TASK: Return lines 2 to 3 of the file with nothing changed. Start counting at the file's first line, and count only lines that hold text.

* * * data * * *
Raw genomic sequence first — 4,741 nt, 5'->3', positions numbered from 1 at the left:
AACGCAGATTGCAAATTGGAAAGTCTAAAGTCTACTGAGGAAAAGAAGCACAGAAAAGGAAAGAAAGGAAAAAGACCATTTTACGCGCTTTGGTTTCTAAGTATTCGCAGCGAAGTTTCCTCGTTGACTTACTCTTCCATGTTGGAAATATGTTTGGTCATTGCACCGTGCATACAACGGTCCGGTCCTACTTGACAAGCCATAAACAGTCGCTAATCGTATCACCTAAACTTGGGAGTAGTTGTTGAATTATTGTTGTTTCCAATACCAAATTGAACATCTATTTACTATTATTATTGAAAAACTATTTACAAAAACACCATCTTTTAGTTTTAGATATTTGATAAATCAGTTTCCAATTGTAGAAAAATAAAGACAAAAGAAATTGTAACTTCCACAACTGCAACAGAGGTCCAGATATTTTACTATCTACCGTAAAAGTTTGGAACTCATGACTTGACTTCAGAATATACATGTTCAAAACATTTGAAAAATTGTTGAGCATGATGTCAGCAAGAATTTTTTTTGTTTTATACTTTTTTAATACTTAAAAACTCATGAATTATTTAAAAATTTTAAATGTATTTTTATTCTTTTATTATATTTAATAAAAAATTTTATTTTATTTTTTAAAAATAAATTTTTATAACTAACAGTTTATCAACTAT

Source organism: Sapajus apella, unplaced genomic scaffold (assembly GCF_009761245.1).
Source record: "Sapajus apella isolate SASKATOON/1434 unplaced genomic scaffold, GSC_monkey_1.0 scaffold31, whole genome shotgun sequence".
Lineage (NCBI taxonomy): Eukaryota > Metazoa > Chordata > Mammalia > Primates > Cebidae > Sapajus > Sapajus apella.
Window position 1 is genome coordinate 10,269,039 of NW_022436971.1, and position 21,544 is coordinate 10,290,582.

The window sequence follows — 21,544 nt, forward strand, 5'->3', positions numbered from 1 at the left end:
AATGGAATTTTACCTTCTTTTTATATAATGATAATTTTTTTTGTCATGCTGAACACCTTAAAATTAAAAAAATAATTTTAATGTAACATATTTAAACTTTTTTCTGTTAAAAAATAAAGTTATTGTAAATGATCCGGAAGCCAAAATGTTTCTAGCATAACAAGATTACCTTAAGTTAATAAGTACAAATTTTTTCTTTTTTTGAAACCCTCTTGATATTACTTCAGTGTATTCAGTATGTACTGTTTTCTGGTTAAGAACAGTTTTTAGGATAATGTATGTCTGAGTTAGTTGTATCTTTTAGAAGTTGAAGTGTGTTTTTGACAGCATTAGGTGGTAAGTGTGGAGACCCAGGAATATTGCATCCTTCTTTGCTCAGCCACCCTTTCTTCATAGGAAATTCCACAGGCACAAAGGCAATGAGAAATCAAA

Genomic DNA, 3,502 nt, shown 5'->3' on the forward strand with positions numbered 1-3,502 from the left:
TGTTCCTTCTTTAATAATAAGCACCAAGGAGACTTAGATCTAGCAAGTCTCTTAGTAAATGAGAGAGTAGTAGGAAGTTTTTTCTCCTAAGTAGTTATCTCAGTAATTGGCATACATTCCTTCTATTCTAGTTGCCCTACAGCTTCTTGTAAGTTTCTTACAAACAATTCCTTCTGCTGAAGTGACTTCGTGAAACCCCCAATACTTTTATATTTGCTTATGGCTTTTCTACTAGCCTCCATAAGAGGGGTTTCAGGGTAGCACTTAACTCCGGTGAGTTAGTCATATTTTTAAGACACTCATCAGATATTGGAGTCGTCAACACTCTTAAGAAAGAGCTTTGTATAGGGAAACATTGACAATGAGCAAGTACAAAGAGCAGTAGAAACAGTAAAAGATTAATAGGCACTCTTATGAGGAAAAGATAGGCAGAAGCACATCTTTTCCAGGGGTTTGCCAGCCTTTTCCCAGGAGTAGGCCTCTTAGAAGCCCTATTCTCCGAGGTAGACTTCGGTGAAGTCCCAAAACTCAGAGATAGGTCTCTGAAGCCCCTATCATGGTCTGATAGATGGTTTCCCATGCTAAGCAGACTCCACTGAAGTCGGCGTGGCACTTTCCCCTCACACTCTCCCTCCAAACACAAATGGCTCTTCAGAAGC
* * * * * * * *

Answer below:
AACGCAGATTGCAAATTGGAAAGTCTAAAGTCTACTGAGGAAAAGAAGCACAGAAAAGGAAAGAAAGGAAAAAGACCATTTTACGCGCTTTGGTTTCTAAGTATTCGCAGCGAAGTTTCCTCGTTGACTTACTCTTCCATGTTGGAAATATGTTTGGTCATTGCACCGTGCATACAACGGTCCGGTCCTACTTGACAAGCCATAAACAGTCGCTAATCGTATCACCTAAACTTGGGAGTAGTTGTTGAATTATTGTTGTTTCCAATACCAAATTGAACATCTATTTACTATTATTATTGAAAAACTATTTACAAAAACACCATCTTTTAGTTTTAGATATTTGATAAATCAGTTTCCAATTGTAGAAAAATAAAGACAAAAGAAATTGTAACTTCCACAACTGCAACAGAGGTCCAGATATTTTACTATCTACCGTAAAAGTTTGGAACTCATGACTTGACTTCAGAATATACATGTTCAAAACATTTGAAAAATTGTTGAGCATGATGTCAGCAAGAATTTTTTTTGTTTTATACTTTTTTAATACTTAAAAACTCATGAATTATTTAAAAATTTTAAATGTATTTTTATTCTTTTATTATATTTAATAAAAAATTTTATTTTATTTTTTAAAAATAAATTTTTATAACTAACAGTTTATCAACTAT

Source organism: Sapajus apella, unplaced genomic scaffold (assembly GCF_009761245.1).